I can’t even comment on that. All those guys work for me! Of course I like it. I think that the food is excellent and I think that they’re all very talented guys. I think that they did a great piece of theatrical restaurateuring.
Pete Wells’ one critique of the theatrical element was that they don’t have any women working as Captains.
I don’t even know if that’s legal.
Well they don’t.
I’m sure they’ll be defending some lawsuits [chuckles]. Well, the guys [on the waitstaff] are great. For me, the best part of the experience was the waiter. It was this guy, his name was Joey, from Yonkers, totally like, out of central casting. It was great. He knew his shit, he was a great waiter, he sold us a lot of food, way more than we could eat. We had a nice time.
Well, sure, it challenges the motif, but the point still stands that there aren’t any women.
When you’re paying $42 for a plate of scungilli, do you want a woman to serve you?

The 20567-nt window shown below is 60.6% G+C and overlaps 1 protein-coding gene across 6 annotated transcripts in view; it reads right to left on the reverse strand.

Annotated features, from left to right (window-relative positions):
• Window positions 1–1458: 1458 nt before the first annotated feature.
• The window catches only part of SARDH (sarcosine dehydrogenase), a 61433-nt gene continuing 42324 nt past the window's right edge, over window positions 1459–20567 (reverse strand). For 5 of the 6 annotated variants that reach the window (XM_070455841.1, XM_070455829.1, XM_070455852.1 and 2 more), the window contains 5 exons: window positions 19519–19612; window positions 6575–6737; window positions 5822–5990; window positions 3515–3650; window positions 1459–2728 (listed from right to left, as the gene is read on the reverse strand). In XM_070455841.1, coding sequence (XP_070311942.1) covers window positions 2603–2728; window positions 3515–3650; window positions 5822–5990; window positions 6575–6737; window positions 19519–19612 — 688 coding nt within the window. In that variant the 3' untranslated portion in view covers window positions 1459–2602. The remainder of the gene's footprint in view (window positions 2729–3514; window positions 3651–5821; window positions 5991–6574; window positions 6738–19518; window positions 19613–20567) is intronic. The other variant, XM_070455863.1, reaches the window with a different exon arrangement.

…Well, that’s the quote of the interview right there. I can go. We can wrap it up. I’m all set.
You can’t print that. That’s a sarcastic reference. I think that’s what they’re going for.
I know that’s what they’re going for, and I think Pete demonstrated an understanding of what they’re going for, but is it problematic nonetheless?
Obviously it works. It’s the hottest ticket in town. So maybe not many people care about having women serve you. I just don’t know, technically, if you can do that. In this day and age, can you say, “We’re hiring, but we’re only hiring men”?
I’m sure they can’t say that. But they are only hiring men.
But then there’s consequences to that. It becomes apparent, then, that it’s not legal.
I think that their take on Italian-American is really — I mean, their food quality is so high, they’re great cooks, and what they do translates. They take a cuisine that has usually been associated with poor quality ingredients and poor quality cookery and elevated it to as good as it can be, and I think there’s obviously a huge appetite for eating that kind of food. You know, people want to eat chicken marsala, and they want to eat veal chop pizzaiola, and they want to eat lobster fra diavolo. That’s the kind of food people like.
[This interview has been edited and condensed.]